Are Millennial and Gen Z Workers As Elusive As Companies Think?
If Gen Zs wear tuxes to see Minions: The Rise of Gru in theaters, and millennials invest in their “fur babies” rather than having kids, how are we supposed to know what they want in the workplace and their careers?
For some insight, Learn In conducted a survey to understand millennial and Gen Z workers. We targeted 18-30-year-olds in the US, with an average income of $50-$100K, and asked them to rank what they wanted from their employers.
Our findings may intrigue you if your company wants to appeal to the next crop of workers and make some headway in the current war for talent. While no generational survey can capture the nuances of each individual, these types of surveys can help us understand younger workers. Similarly, our survey findings can help you identify what your company can do to attract and retain this younger generation of talent.
Mental Health—Above All Else
Companies must understand the importance of mental health to understand young workers. When asked, 60% of our survey respondents say they want comprehensive benefits that support mental, physical, social, and financial health. More specifically, 53% of respondents said they want to support via adequate days off, a space to be heard and recognized, and ample access to therapy.
The survey results reveal that mental health remains top of mind for both generations. This makes sense, as a Deloitte report found that 46% of Gen Zs are “stressed or anxious all or most of the time.” Younger and less established generations have been hit hard by life-altering events, like the looming recession and the environmental crisis. With these generations bearing the brunt of crisis after crisis, their workplaces must alleviate some stress by allowing them the space they need and the ability to get support when needed.
Career Growth Is The New King
For decades, compensation was king, but in a recent McKinsey survey, the king has been dethroned by career development and advancement. From an employee’s perspective, investing in one’s skills and career is the only way to ensure future opportunities.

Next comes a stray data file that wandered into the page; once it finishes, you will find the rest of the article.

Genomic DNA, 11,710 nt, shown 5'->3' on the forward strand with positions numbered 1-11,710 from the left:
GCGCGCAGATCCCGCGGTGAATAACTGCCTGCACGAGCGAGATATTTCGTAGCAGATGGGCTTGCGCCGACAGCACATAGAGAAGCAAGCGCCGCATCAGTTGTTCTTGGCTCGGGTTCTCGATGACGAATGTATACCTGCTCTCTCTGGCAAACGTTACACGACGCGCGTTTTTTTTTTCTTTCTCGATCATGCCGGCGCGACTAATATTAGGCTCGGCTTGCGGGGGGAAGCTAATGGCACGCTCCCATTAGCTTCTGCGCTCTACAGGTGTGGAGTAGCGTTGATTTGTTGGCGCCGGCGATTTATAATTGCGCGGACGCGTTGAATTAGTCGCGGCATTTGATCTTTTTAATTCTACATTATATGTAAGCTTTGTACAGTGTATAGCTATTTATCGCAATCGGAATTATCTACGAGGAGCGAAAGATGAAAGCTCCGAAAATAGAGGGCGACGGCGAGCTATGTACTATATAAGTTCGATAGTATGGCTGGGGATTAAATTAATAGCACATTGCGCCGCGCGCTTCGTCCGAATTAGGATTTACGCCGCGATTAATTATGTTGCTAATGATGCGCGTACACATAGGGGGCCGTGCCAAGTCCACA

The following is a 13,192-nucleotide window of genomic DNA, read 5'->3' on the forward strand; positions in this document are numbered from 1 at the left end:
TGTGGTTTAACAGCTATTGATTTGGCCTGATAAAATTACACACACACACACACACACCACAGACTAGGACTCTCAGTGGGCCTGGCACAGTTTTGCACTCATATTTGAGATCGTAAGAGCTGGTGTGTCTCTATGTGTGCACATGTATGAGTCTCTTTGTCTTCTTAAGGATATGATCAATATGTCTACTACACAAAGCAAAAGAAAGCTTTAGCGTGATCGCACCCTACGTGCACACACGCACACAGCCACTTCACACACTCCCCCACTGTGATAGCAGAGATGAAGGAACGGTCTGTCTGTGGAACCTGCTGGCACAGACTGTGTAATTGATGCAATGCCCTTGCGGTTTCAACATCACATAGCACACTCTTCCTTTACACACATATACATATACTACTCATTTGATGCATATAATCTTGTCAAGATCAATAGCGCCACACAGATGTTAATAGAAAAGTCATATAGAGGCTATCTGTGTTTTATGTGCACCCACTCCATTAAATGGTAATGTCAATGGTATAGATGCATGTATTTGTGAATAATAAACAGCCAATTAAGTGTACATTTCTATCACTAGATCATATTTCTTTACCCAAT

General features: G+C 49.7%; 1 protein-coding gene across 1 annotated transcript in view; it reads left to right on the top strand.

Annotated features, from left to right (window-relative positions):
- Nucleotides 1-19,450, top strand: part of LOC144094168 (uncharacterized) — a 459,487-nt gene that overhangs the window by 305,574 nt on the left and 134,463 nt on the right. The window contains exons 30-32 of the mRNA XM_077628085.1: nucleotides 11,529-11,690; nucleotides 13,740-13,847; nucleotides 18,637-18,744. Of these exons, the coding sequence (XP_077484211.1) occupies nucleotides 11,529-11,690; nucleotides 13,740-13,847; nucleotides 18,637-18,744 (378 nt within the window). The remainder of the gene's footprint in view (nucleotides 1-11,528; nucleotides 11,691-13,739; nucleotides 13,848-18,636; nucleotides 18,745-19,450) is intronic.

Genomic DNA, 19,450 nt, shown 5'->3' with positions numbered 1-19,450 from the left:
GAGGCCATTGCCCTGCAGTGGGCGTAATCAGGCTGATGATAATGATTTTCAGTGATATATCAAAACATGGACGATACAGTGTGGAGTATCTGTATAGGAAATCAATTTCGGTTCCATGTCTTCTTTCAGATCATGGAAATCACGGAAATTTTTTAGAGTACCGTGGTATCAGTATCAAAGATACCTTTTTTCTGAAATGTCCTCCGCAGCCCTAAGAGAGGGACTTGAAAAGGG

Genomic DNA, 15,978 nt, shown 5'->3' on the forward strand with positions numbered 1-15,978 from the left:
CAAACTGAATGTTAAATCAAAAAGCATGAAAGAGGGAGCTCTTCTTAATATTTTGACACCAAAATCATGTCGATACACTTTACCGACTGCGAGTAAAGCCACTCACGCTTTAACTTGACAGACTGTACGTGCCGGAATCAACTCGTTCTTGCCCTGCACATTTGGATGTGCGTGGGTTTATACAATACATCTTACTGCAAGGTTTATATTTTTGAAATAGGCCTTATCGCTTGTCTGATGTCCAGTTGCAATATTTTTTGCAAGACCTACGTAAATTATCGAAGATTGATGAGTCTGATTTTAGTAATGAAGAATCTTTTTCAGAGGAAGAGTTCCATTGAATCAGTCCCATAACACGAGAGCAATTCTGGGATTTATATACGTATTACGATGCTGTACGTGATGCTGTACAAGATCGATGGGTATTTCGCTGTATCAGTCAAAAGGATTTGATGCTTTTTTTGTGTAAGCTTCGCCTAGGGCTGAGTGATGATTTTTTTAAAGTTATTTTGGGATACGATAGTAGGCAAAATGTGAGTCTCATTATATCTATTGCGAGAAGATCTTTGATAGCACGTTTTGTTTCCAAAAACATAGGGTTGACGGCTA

Over the past few years, we’ve closely monitored this demand for career growth. As a result, we designed our survey to dig deeper into what learning and development initiatives millennial and Gen Z workers are attracted to most. The top response (33%) was in-house skills development and growth opportunities, with the second most popular answer (28%) being “personal learning choice via a personal learning budget.”
This data suggests millennials and Gen Z workers want a personalized upskilling experience. They are unsatisfied with one-fits-all training programs. Instead, younger talent seeks integrated learning experiences curated around their current skill level to help them meet their long-term career goals. And employers must be vested in their employee’s success.
Flexibility Or Bust
There’s no doubt the pandemic and the shift to remote work have encouraged younger generations to pursue opportunities that continue to allow them to work from home. As a result, flexibility is a common trend in Gen Z and millennial worker surveys. For example, the Pew Research Center found, “Among those who are currently working from home all or most of the time, 78% say they’d like to continue to do so after the pandemic, up from 64% in 2020.”
Our survey asked what kind of flexibility millennial and Gen Z workers want. The option to work from home full-time was ranked first (47%). However, respondents also highly ranked hybrid work and increased PTO (53%), suggesting they dislike the limited flexibility of a typical 9-5 job.
While we tried to uncover a silver bullet, the data shows there isn’t one type of flexibility that they desire. Instead, it’s almost equally important to young workers where they work, during which hours, and how they can use their PTO. Companies must embrace all-around flexible work policies to appeal to millennial and Gen Z workers.
What Millennial and Gen Z Workers Want
The results speak for themselves: millennial and Gen Z workers want more autonomy and benefits that support their comprehensive and diverse lives.
As these two youngest generations become the majority of the workforce, it’s essential to understand their characteristics as employees and what they look for in an employer. While they have different approaches to working, meeting their needs isn’t as tricky as companies may think. And if companies can adapt to millennial and Gen Z workers’ needs, then maybe we’ll figure out what Gentleminions is.